Up to one-third of all cancers could be prevented if people adopted healthier lifestyles, including eating healthier foods. For even better odds, choose these seven specific foods that have been proven to prevent cancer…
It’s high in anticarcinogenic compounds called glucosinolates. Raw cabbage, particularly when it is fermented as sauerkraut, also is a good source of indole-3-carbinol (I3C), a substance that promotes the elimination of carcinogens from the body.
The Polish Women’s Health Study, which looked at hundreds of Polish women in the US, found that those who had eaten four or more servings per week of raw, lightly cooked or fermented cabbage during adolescence were 72% less likely to develop breast cancer than women who had eaten only one-and-a-half servings per week. High consumption of cabbage during adulthood also provided significant protection even if little cabbage was eaten at a young age.
Recommended: Three or more one-half-cup servings per week of cabbage, cooked or raw.
Alternatives: Any cruciferous vegetable, including brussels sprouts, cauliflower, kale and broccoli. A recent study found that men who ate at least three servings per week of broccoli or other cruciferous vegetables were 41% less likely to get prostate cancer than men who ate less than one serving per week. Kimchi, a Korean pickled dish that is similar to sauerkraut, also is a good choice.
Little seeds with a nutty flavor, flaxseeds contain lignans, compounds that act like a weak form of estrogen. One study found that women with high levels of enterolactone (linked to a high intake of lignans) had a 58% lower risk for breast cancer. Flaxseeds also contain omega-3 fatty acids, which appear to inhibit colon cancer in both men and women.
Recommended: One to two tablespoons of ground flaxseed daily. You can sprinkle it on cereal or yogurt or add it to soups or stews.
Alternatives: Two or more servings per week of cold-water fish, such as mackerel or salmon, provide cancer-fighting amounts of omega-3s. For more lignans: Eat walnuts, and cook with canola oil.
The common white button mushroom found in supermarkets contains anticancer compounds. Scientists who compared vegetable extracts in the lab found that an extract made from white button mushrooms was the most effective at blocking aromatase, an enzyme that promotes breast cancer. Button mushrooms also appear to suppress the growth of prostate cancer cells.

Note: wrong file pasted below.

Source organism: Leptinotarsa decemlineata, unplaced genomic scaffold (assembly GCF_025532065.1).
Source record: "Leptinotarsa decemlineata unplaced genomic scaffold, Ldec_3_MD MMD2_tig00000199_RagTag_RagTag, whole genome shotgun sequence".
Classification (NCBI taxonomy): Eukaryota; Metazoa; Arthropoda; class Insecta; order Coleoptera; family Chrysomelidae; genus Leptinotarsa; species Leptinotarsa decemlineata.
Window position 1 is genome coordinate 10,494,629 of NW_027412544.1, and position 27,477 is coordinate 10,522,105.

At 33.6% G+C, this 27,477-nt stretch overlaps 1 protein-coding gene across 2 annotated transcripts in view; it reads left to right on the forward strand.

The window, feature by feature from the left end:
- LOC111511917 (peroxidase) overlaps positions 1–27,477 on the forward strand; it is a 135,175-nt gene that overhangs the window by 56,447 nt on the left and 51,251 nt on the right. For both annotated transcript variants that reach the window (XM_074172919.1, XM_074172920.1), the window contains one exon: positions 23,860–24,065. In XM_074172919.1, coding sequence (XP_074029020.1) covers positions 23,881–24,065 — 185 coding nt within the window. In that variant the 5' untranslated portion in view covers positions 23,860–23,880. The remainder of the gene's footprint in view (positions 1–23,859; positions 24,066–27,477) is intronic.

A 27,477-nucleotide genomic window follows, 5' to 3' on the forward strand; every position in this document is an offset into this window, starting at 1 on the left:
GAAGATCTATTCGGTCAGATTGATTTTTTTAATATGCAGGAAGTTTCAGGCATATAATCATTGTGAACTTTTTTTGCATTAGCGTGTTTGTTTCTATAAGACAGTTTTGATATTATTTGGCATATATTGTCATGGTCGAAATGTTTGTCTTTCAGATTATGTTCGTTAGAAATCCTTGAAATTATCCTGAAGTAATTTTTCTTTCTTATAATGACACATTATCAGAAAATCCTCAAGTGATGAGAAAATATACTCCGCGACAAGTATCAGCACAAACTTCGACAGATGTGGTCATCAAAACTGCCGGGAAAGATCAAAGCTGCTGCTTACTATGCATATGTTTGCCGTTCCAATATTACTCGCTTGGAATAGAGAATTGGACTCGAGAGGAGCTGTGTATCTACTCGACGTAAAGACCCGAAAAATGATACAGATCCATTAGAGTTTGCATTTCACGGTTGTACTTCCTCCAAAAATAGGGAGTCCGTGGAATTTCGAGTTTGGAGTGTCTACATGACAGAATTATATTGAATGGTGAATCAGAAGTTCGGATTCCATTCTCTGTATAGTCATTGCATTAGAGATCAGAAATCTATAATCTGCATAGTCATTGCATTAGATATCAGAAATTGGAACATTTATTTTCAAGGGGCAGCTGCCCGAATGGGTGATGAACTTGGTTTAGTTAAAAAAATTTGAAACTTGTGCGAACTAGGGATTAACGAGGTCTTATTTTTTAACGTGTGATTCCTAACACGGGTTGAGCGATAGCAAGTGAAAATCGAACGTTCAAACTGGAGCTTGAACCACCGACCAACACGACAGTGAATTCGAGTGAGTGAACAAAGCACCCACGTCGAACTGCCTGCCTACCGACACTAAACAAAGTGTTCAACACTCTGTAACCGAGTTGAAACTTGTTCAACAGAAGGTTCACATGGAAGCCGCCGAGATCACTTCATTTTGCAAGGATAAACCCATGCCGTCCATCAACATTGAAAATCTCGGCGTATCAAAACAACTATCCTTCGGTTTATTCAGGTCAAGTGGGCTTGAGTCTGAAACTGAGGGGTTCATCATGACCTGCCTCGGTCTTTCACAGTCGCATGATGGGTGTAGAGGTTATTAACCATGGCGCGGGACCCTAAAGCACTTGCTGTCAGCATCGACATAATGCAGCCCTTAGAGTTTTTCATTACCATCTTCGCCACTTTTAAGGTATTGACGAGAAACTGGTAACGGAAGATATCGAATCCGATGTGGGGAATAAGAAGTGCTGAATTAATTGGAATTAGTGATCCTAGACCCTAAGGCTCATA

Recommended: One-half cup of button mushrooms, three or four times per week.
Alternatives: Porcinis or chanterelles, wild mushrooms with a nuttier taste.
A Spanish laboratory study found that two compounds in olives — maslinic acid and oleanolic acid — inhibit the proliferation of cancer cells and promote apoptosis, the death of these cells. Other studies suggest that people who eat olives as part of a classic Mediterranean diet have lower rates of a variety of cancers, including colon cancer.
Recommended: Eight olives a day, green or black.
Alternatives: One to two tablespoons of extra-virgin olive oil daily. Drizzle it on salad or vegetables to enhance absorption of their healthy nutrients.
When researchers compared the 10 vegetables most frequently consumed in the US, onions had the third-highest level of phenolic compounds, which are thought to be among the most potent anticancer substances found in foods.
In a Finnish study, men who frequently ate onions, apples and other foods high in quercetin (a phenolic compound) were 60% less likely to develop lung cancer than men who ate smaller amounts. Quercetin also appears to reduce the risk for liver and colon cancers.
Recommended: One-half cup of onions, cooked or raw, three times per week. Yellow and red onions contain the most cancer-preventing substances.
Alternatives: Apples, capers and green and black tea, all of which are high in quercetin. Garlic, a botanical relative of onions, provides many of the same active ingredients.
Pumpkin, like all winter squash, is extremely high in carotenoids, including beta-carotene. A long-running Japanese study that looked at more than 57,000 participants found that people who ate the most pumpkin had lower rates of gastric, breast, lung and colorectal cancers. There also is some evidence that pumpkin seeds can help reduce the risk for prostate cancer.
Recommended: Three or more one-half-cup servings per week. Pumpkin can be baked like any winter squash. (To learn how to make Baby Roasted Pumpkins with Pink Potatoes, go to BottomLineInc.com/recipes/baby-roasted-pumpkins-with-pink-potatoes.)
Alternatives: Carrots, broccoli and all of the winter squashes, including acorn, butternut and spaghetti squash.
All of the foods that end with “erry” — including cherry, blueberry and strawberry — contain anti-inflammatory compounds that reduce cell damage that can lead to cancer. Raspberries are higher in fiber than most berries and are an excellent source of ellagic acid and selenium, both of which protect against a variety of cancers.
Recent studies have shown that raspberries (or raspberry extract) inhibit both oral and liver cancer cells. The responses in these studies were dose-dependent — the more raspberry extract used, the greater the effect.
Recommended: One-and-a-half cups of raspberries, two or three times per week.
Alternative: Cherries (and cherry juice) contain about as much ellagic acid as raspberries. Frozen berries and cherries, which contain less water, provide a higher concentration of protective compounds than fresh ones.